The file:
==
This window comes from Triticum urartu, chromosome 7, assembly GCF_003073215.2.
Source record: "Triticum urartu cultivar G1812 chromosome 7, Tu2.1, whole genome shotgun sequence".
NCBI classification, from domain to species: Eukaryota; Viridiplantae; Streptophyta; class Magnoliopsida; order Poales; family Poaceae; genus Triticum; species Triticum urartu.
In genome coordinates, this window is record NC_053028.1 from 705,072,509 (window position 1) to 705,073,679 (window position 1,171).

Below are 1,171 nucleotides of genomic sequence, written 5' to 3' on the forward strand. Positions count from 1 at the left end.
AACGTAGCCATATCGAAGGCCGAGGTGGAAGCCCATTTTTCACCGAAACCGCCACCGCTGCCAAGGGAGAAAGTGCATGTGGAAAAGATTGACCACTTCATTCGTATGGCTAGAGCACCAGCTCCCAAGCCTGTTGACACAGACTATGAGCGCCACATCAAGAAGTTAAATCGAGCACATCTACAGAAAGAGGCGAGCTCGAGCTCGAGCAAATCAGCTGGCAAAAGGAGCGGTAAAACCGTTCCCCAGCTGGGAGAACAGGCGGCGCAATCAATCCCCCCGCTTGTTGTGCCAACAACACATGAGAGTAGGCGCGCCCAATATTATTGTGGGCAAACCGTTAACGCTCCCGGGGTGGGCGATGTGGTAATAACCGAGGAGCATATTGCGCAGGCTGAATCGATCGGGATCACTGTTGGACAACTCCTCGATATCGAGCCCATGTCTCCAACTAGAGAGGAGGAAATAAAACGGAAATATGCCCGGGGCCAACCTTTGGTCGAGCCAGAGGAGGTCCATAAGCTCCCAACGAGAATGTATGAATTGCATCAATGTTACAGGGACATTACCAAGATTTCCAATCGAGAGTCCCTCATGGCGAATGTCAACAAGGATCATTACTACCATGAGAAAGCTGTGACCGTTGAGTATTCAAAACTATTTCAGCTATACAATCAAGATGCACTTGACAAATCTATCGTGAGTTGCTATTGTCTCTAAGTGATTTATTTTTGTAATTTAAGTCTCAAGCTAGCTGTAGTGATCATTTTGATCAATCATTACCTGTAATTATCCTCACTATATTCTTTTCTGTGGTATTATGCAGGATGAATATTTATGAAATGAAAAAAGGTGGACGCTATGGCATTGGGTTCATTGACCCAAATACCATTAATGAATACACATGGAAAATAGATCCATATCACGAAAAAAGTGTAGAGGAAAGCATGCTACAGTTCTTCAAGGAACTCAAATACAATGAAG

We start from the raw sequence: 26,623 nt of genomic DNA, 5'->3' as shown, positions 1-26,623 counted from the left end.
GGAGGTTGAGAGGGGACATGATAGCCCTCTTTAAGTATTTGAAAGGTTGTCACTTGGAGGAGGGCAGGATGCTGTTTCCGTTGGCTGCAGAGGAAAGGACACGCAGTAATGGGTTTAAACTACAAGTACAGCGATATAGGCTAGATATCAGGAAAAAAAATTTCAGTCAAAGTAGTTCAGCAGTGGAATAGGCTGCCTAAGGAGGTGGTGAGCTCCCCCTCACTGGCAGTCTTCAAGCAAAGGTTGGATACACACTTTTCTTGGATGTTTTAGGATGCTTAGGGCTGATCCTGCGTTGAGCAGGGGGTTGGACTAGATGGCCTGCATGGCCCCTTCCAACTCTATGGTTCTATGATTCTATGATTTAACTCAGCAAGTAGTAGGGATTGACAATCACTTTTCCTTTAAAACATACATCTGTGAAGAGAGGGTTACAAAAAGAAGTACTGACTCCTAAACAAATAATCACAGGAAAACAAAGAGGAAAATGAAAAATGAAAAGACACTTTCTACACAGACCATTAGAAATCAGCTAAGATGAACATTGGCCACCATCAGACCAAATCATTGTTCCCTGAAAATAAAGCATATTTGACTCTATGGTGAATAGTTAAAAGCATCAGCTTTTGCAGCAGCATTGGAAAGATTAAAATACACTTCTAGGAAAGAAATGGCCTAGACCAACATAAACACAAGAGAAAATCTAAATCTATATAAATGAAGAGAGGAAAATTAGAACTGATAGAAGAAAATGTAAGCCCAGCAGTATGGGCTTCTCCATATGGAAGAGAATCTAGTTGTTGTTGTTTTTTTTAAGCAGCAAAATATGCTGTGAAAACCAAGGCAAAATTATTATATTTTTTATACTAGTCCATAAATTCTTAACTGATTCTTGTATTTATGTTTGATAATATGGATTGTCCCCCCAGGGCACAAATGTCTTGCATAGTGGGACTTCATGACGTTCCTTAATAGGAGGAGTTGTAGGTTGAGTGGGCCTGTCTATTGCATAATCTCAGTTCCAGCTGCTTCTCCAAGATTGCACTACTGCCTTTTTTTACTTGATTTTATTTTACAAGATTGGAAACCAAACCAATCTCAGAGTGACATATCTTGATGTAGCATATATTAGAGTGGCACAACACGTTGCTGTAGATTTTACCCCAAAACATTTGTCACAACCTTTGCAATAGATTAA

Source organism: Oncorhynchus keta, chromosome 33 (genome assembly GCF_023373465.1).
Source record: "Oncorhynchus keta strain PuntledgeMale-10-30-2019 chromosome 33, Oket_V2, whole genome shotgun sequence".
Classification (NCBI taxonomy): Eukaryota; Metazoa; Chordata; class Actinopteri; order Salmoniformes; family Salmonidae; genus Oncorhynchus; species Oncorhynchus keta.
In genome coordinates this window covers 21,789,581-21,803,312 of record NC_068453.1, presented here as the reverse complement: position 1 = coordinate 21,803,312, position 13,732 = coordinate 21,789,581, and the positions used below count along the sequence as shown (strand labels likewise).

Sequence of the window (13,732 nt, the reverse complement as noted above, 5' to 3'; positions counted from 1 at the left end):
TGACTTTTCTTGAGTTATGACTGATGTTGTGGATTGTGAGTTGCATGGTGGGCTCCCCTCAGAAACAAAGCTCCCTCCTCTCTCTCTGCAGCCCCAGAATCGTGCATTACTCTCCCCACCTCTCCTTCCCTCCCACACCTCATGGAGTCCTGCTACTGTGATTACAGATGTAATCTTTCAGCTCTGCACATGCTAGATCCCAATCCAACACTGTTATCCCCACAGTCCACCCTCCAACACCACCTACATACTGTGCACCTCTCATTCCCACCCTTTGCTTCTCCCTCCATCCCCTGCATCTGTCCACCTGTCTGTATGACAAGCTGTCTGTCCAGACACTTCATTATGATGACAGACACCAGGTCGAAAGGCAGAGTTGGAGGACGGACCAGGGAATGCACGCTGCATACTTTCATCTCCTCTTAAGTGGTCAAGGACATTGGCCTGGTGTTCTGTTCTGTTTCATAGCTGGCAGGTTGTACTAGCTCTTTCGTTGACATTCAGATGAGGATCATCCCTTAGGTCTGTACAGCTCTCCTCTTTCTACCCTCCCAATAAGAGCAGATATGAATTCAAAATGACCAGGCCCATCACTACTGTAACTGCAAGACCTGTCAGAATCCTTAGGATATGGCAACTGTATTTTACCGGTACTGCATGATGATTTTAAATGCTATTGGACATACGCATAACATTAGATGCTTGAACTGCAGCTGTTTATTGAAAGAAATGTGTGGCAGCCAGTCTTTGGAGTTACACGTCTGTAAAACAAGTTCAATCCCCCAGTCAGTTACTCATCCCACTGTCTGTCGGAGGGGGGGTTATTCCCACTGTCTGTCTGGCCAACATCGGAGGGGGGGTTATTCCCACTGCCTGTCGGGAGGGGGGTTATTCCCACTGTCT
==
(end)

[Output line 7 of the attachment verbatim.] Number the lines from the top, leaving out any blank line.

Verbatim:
We start from the raw sequence: 26,623 nt of genomic DNA, 5'->3' as shown, positions 1-26,623 counted from the left end.